NRG and NRG Yield bring online 20-MW Solar Oasis in California

Independent power producer NRG Energy (NYSE:NRG) and subsidiary NRG Yield (NYSE:NYLD, NYLD.A) have commissioned a new 20-MW solar photovoltaic (PV) project in Southern California.

The NRG Solar Oasis facility will sell power under a 20-year power purchase agreement (PPA) with utility Southern California Edison (SCE), which is an Edison International (NYSE:EIX) subsidiary.

The project was jointly funded by both NRG and NRG Yield through the previously announced partnership between both companies, according to a March 7 news release.

The project was built on approximately 180 acres of land located in the western Mojave Desert, five miles northeast of Palmdale, Calif., the majority of which is leased from the United States Air Force.

GenerationHub has previously reported that Solar Oasis will connect with SCE’s Oasis 66-kV Substation at the 66-kV bus.

Approximately 98,000 PV solar panels onsite are expected to generate enough electricity to power approximately 3,280 homes. At this rate, the project will avoid 41,000 tons of carbon emissions, equivalent to taking 8,600 cars off the road.

Construction began in summer 2015, and the project created approximately 250 jobs during construction.

“We are proud to continue to bring renewable energy options to the residents of Southern California, and this project is a great example of our focus on customers and our desire to provide them with the energy solutions they need and want,” said Craig Cornelius, senior vice president, NRG Energy. “We are happy to see that the United States Air Force values clean energy and has partnered with us on this project that helps California meet its renewable energy goals.”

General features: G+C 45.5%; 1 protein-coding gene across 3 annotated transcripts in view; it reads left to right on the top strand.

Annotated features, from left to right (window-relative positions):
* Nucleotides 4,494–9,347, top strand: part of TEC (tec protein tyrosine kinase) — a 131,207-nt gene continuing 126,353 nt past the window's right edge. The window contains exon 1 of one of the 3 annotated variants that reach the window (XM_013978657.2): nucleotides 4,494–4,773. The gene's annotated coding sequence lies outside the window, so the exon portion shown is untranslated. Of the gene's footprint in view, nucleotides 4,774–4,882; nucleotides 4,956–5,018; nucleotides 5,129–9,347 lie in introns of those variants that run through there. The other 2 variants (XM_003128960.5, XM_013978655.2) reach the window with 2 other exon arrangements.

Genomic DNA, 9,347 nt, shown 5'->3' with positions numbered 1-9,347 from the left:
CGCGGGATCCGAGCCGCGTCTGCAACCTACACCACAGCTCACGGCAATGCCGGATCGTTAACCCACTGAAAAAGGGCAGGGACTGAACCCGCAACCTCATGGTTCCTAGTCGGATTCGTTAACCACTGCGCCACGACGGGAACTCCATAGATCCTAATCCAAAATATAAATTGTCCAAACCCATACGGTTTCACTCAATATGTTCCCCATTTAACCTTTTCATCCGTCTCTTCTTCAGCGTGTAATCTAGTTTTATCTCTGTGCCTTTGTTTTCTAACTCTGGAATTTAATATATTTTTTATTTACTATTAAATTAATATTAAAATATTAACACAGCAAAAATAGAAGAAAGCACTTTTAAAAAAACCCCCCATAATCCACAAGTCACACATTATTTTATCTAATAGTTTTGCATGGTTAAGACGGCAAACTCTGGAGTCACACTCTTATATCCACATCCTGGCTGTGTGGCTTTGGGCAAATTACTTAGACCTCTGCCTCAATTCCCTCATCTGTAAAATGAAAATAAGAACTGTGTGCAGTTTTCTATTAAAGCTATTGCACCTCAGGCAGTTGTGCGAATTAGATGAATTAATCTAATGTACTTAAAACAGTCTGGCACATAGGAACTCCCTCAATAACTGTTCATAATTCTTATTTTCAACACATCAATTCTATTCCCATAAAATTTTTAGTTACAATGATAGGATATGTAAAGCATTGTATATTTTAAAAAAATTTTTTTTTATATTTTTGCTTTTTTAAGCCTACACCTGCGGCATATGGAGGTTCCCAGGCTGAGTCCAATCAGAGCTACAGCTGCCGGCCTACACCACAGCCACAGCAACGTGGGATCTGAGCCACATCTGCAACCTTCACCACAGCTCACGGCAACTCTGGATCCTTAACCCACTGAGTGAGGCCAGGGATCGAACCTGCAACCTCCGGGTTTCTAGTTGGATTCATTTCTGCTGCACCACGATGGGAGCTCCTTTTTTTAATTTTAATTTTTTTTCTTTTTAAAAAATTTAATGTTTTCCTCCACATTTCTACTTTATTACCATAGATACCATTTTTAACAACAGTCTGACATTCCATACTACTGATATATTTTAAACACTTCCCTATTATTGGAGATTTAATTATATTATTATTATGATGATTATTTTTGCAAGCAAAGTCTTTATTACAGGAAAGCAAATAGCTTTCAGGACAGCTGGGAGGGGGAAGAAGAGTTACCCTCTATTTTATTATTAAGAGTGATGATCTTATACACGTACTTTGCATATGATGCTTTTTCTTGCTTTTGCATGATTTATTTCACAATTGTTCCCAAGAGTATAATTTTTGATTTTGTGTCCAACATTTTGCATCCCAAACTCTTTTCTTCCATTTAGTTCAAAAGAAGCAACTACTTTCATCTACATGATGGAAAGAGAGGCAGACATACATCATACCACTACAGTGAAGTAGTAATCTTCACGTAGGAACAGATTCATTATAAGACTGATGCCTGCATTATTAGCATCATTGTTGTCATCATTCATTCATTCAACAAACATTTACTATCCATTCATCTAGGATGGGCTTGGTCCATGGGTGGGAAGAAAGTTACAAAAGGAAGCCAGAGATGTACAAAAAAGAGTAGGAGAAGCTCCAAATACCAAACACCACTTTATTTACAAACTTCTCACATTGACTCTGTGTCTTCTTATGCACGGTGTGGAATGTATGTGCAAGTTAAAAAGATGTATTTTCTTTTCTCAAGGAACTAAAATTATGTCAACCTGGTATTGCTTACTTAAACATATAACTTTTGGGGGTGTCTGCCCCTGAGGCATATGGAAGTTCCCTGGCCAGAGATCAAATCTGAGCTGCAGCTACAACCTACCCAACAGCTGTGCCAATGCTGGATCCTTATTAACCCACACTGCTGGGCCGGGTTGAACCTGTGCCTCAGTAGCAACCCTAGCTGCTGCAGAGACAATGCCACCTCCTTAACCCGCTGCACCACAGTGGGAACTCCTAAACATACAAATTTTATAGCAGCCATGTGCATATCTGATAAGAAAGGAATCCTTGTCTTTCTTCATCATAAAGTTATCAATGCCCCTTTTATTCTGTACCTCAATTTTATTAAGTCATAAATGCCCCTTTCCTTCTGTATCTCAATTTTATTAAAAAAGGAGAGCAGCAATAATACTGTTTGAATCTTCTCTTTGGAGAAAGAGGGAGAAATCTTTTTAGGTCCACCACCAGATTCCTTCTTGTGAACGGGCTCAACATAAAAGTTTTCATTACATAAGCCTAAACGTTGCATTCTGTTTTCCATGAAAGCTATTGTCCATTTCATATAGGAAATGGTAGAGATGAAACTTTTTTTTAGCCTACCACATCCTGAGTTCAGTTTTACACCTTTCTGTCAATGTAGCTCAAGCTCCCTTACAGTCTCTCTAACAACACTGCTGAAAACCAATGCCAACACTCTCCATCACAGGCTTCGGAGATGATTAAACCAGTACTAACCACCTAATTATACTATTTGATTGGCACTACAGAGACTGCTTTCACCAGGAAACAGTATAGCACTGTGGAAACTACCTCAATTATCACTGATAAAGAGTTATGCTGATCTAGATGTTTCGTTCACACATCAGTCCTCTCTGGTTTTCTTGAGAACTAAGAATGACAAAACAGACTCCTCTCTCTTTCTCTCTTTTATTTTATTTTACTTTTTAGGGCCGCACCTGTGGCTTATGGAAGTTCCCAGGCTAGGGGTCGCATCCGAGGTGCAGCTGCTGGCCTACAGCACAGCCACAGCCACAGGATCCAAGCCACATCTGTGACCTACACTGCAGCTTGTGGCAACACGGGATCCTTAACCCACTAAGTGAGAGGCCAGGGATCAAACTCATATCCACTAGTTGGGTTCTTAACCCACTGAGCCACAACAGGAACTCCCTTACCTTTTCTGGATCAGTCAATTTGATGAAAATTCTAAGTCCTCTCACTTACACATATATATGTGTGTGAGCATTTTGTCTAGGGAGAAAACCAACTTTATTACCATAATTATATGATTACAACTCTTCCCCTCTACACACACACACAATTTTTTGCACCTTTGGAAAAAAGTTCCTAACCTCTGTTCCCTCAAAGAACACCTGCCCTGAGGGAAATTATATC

About Wayne Barber 4201 Articles
Wayne Barber, Chief Analyst for the GenerationHub, has been covering power generation, energy and natural resources issues at national publications for more than 20 years. Prior to joining PennWell he was editor of Generation Markets Week at SNL Financial for nine years. He has also worked as a business journalist at both McGraw-Hill and Financial Times Energy. Wayne also worked as a newspaper reporter for several years. During his career has visited nuclear reactors and coal mines as well as coal and natural gas power plants. Wayne can be reached at